Marijuana has been around for thousands of years, but it only became popular in the US during the Mexican Revolution of the 1910s-20s. During this time, thousands of refugees fled to the US, and with them came cannabis.
There was a huge pushback at the time, which highlighted the “effects” of smoking weed and caused the drug to be outlawed. In the several decades since, people have questioned whether marijuana is as dangerous as they’ve been led to believe. Many have even asserted that cannabis is safer than tobacco or alcohol, but is that true?
We’ll discuss some of the effects of smoking weed in this article.
1. Getting High
Among the most famous effects of smoking weed is the ‘high’ it results in. Marijuana intoxication can present in many different ways, with some people being happier, more talkative, and relaxed.
Other people react in almost the opposite way. They can become paranoid, confused, generally more introverted. Part of this is owing to the delusions and hallucinations that marijuana can cause.
Overdosing might also be part of it. Though it’s basically impossible for a human to die from too much marijuana, they can suffer adverse side effects. In fact, millions of ER visits every year are due to panic attacks caused by too much marijuana.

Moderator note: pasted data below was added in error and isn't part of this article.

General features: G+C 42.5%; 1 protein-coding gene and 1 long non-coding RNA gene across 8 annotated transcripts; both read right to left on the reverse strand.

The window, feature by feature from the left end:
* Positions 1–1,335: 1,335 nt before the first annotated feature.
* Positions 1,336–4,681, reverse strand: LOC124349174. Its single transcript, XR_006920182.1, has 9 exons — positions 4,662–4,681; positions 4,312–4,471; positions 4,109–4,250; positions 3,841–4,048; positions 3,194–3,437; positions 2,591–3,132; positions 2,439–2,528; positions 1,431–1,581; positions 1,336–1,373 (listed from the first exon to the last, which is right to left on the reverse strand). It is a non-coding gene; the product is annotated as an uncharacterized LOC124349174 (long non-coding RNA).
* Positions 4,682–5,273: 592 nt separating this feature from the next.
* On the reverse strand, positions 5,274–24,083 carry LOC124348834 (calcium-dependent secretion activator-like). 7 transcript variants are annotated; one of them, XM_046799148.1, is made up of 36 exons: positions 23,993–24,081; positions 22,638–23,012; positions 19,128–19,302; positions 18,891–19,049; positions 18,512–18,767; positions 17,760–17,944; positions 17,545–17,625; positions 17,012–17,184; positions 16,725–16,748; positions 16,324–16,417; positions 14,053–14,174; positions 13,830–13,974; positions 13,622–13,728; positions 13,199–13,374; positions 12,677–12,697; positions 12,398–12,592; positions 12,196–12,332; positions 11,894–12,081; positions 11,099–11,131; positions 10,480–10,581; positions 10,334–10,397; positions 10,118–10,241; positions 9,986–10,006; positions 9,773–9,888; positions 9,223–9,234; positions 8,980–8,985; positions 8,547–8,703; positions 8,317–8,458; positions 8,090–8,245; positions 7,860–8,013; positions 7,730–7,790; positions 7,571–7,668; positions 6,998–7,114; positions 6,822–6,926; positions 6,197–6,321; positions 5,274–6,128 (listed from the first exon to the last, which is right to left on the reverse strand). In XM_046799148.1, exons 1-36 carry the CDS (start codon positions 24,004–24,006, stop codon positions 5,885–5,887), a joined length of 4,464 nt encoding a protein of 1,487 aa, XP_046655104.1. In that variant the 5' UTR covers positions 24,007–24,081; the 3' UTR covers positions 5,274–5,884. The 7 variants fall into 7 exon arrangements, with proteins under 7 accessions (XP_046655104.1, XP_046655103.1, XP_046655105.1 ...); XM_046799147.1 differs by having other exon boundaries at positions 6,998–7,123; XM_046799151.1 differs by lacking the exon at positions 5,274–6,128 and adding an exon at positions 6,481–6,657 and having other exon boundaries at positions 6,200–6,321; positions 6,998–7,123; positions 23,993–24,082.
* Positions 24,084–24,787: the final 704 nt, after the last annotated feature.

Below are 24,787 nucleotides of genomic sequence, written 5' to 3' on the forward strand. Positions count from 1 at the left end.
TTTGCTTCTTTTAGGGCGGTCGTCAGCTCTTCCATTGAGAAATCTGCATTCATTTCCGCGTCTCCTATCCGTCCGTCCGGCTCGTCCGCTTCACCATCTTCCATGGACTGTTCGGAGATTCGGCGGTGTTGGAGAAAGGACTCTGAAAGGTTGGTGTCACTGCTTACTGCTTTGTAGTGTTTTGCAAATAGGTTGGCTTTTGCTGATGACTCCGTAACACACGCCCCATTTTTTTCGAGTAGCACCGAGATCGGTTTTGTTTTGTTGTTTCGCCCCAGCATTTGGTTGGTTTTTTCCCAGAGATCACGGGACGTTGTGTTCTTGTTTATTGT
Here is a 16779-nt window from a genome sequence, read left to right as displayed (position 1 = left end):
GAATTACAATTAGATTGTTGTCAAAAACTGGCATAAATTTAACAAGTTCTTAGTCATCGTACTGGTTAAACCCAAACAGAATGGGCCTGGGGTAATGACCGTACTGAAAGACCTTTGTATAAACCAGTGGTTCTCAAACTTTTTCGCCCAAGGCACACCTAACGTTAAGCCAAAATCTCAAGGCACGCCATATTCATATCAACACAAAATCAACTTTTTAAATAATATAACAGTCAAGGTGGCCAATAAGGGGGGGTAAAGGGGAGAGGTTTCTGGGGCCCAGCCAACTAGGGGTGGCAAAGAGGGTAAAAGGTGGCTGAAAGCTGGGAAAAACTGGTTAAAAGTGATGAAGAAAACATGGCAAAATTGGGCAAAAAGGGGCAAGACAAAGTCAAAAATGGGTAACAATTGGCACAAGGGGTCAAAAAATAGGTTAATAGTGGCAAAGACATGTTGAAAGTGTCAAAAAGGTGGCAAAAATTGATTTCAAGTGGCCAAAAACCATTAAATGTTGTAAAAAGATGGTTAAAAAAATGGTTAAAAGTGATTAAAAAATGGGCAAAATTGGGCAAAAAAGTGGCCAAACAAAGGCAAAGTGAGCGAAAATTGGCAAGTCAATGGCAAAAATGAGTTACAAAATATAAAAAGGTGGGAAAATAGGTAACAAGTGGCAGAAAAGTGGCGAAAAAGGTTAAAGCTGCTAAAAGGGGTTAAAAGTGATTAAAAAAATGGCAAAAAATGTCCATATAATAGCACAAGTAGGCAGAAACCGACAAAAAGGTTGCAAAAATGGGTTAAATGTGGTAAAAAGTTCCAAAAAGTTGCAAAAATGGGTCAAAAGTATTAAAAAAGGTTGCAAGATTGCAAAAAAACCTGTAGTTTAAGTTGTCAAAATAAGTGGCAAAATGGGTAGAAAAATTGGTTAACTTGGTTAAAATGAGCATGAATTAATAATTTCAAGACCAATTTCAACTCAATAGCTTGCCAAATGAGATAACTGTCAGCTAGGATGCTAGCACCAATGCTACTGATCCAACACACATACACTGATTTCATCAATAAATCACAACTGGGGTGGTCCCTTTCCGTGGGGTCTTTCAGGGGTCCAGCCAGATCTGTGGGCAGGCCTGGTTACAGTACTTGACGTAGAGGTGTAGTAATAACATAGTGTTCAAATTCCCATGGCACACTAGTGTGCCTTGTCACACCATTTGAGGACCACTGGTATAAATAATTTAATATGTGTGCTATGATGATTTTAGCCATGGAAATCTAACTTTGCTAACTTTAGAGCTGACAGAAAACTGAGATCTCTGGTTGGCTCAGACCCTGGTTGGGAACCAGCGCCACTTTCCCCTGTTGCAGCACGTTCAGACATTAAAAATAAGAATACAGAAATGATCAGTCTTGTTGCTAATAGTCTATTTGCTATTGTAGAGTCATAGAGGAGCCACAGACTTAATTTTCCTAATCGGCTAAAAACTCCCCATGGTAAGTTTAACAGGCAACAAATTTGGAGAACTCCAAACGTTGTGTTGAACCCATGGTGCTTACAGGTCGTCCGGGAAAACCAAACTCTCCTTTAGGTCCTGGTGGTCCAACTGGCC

Marijuana’s effects on the lungs are not totally understood. Some say those who smoke cannabis are at a higher risk of lung cancer, but the evidence is inconclusive. Some even say marijuana can reduce the risk of cancer.
What we do know is that smoking weed can lead to coughing. However, it’s more likely that the act of taking smoke into your lungs is what causes coughing rather than the cannabis itself.
3. Developmental Issues
In certain cases, those who consume marijuana may suffer mental deficits. Keep in mind that this is only a problem for those who use marijuana at a young age, and infants who were exposed in the womb.
Though there hasn’t been much research into the effects of marijuana on teenagers, some evidence does suggest that heavy, prolonged marijuana use by teenagers leads to a drop in IQ.
Those exposed to marijuana in-utero or through breast milk are more likely to have developmental issues and to be underweight when born. These risks remain even when cannabis is eaten rather than smoked.
While marijuana seems to have a very low addiction rate compared to other drugs, it is still addictive, with roughly 10% becoming addicted, and possibly many more.
The good news is that much like the addiction, marijuana withdrawal is far less severe than some other drugs. For the most part, the addict will just be agitated, angry, and restless.
The Effects of Smoking Weed
While the effects of smoking weed are still very much debated, there are a few things that seem consistent. We’ve talked about some of marijuana’s known and highly-suspected effects in this article, but there’s a lot more to learn.